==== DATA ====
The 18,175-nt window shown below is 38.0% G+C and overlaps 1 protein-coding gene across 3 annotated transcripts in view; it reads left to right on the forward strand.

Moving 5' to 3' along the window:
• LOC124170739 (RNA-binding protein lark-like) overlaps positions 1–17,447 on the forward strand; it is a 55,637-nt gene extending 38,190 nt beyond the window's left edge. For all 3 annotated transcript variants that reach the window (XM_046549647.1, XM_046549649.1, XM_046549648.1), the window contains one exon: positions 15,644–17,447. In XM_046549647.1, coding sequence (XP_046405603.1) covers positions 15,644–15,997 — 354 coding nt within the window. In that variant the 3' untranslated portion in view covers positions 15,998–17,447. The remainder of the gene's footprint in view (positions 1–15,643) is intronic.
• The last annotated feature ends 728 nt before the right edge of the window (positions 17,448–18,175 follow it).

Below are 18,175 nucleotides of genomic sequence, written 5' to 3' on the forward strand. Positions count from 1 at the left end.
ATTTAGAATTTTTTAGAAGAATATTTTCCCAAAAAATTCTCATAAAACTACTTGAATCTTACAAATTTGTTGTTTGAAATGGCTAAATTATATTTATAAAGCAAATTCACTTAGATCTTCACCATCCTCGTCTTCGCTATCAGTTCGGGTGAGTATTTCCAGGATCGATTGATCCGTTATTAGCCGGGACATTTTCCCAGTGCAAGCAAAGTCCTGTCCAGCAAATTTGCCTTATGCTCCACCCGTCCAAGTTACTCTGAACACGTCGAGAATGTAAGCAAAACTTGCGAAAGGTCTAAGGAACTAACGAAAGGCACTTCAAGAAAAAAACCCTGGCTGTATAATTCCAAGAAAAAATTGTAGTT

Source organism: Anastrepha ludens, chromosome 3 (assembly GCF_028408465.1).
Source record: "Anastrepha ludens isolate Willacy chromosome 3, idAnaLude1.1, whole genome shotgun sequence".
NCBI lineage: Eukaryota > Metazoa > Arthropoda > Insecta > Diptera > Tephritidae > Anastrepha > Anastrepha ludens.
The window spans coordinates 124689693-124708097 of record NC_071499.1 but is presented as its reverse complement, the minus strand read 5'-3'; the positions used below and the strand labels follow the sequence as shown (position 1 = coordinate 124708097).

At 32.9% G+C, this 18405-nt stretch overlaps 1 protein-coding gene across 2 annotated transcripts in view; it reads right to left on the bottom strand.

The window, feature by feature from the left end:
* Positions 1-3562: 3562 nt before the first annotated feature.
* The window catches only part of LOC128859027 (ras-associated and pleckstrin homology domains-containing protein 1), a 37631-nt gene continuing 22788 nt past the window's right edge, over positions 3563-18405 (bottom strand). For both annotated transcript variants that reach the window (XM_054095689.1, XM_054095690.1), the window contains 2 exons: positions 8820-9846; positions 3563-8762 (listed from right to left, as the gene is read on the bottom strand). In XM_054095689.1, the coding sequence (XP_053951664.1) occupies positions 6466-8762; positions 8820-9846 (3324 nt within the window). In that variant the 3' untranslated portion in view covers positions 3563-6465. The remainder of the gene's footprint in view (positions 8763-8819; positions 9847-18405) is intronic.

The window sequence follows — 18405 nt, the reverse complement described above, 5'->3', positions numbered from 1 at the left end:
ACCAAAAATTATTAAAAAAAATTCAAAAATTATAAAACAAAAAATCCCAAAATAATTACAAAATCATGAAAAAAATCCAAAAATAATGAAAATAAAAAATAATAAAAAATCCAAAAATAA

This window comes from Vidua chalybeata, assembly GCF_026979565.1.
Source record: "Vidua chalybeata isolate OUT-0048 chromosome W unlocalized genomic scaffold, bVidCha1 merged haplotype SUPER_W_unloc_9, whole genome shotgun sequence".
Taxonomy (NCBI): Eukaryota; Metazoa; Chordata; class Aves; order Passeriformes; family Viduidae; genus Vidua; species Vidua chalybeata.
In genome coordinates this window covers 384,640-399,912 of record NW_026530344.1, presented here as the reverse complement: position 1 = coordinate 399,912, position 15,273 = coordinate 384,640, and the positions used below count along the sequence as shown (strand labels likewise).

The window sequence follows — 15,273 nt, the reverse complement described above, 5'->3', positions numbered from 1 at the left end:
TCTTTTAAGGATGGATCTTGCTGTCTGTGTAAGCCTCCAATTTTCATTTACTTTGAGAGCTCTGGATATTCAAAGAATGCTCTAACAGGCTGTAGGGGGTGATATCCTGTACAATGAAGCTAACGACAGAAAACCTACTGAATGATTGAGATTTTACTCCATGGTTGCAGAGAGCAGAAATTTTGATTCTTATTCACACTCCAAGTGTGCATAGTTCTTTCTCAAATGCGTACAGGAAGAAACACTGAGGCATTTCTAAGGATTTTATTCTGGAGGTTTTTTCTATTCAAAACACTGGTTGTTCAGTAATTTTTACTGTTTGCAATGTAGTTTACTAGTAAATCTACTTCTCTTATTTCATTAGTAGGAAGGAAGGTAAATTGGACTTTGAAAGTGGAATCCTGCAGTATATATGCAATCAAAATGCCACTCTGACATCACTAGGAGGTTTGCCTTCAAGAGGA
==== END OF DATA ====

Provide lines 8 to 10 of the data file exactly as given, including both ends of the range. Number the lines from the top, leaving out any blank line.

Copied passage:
Source record: "Anastrepha ludens isolate Willacy chromosome 3, idAnaLude1.1, whole genome shotgun sequence".
NCBI lineage: Eukaryota > Metazoa > Arthropoda > Insecta > Diptera > Tephritidae > Anastrepha > Anastrepha ludens.
The window spans coordinates 124689693-124708097 of record NC_071499.1 but is presented as its reverse complement, the minus strand read 5'-3'; the positions used below and the strand labels follow the sequence as shown (position 1 = coordinate 124708097).